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Associated Alumni

UNB researcher examines link between violence and heart health

Can heartbreak cause heart disease? Assistant professor of nursing Kelly Scott-Storey (BN’99, MN’07, PhD’13) is on a mission to find out.

Research conducted by Scott-Storey is some of the first to examine the link between women who have experienced violence and an increased risk for heart disease.

It’s a topic that’s garnering a lot of interest these days. Violence is so widespread that it has become an area of research for the Centers for Disease Control and Prevention because of the negative effects it can have on a person’s health.

Despite remarkable progress in diagnosing and treating heart disease, it still remains the leading cause of death and hospitalization in Canada. “With heart disease, not all the factors that increase risk are known," says Scott-Storey. "We know for example, that high cholesterol and obesity can increase risk, but there is a growing interest in better understanding how social determinants, such as abuse and violence can affect heart disease. There is a big gap in our understanding of how to mitigate the effects that lifetime violence has on health.”

Scott-Storey’s work shows that women who experience violence and abuse are at higher risk of heart disease. She says that the chronic stress from experiencing violence, either recent or past, negatively affects women’s mental health, increases health risk behaviours (e.g., smoking and overeating) and contributes to the overall risk for heart disease through an increase in blood pressure.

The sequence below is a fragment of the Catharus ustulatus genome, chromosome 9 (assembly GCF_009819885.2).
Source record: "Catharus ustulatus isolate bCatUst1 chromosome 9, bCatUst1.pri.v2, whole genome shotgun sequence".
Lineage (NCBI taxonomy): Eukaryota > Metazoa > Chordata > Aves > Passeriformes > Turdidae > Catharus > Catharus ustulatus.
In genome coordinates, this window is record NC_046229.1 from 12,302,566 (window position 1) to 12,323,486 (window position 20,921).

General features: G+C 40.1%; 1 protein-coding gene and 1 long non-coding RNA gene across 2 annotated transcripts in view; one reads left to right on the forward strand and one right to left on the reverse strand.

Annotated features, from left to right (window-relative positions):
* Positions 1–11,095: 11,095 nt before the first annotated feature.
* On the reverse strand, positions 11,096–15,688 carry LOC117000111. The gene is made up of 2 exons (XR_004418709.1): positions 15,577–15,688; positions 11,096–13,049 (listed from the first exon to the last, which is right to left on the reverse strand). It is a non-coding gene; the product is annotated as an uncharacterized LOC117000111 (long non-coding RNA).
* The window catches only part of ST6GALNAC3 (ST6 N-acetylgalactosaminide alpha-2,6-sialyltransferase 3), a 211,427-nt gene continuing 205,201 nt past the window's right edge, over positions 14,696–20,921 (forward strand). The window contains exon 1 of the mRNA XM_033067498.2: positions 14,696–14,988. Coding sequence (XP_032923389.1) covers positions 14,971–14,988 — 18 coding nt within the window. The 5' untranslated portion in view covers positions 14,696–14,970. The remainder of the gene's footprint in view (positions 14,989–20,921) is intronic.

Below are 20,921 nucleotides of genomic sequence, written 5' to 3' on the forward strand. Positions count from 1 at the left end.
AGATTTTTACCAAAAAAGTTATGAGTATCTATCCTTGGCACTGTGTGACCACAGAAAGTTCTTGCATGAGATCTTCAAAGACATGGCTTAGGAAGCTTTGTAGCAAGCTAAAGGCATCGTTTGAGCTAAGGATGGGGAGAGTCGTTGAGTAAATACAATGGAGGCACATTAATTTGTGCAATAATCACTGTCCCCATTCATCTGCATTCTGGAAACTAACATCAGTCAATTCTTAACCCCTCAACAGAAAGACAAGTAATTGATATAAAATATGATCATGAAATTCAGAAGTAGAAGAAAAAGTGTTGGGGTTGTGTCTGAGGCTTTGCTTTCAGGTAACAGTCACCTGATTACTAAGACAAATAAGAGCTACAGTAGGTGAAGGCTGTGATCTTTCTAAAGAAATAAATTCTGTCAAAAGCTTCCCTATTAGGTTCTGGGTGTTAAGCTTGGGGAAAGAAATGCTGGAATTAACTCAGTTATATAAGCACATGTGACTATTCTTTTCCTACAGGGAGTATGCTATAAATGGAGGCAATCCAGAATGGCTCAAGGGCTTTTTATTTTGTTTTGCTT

"More women die every year from heart disease than breast cancer," she says. "Symptoms of heart disease in women are often different from what we’re used to seeing in men. In men, early signs of heart disease can often feel like pressure or squeezing in the chest; this feeling may extend to the left arm. Women, on the other hand, may experience upper back pain, intensified heartburn or discomfort in the side of their jaw or left arm and not realize it could be a sign of heart disease. If women recognize these symptoms early and seek medical attention it can help lessen the damage and hopefully lower the mortality rates."

Scott-Storey was recently named health researcher of the month by the New Brunswick Health Research Foundation for her work in the field of violence and health. Continuing with the interest of lifetime violence and the impact it can have on health, her next study will see if the effects are similar among men.

“Despite the prevalence of violence in men’s lives, there is little understanding of men’s experiences of violence and how it impacts their long-term health,” she says. 

The study will be an online survey and will have a health check component to measure the impact that chronic stress has on their long-term health. Six hundred New Brunswick men, from varying experiences with violence including childhood, workplace and domestic, will participate in the study. The findings of this study will be useful for programs and policies promoting and managing men’s health.

Back to Alumni News Direct - March 2016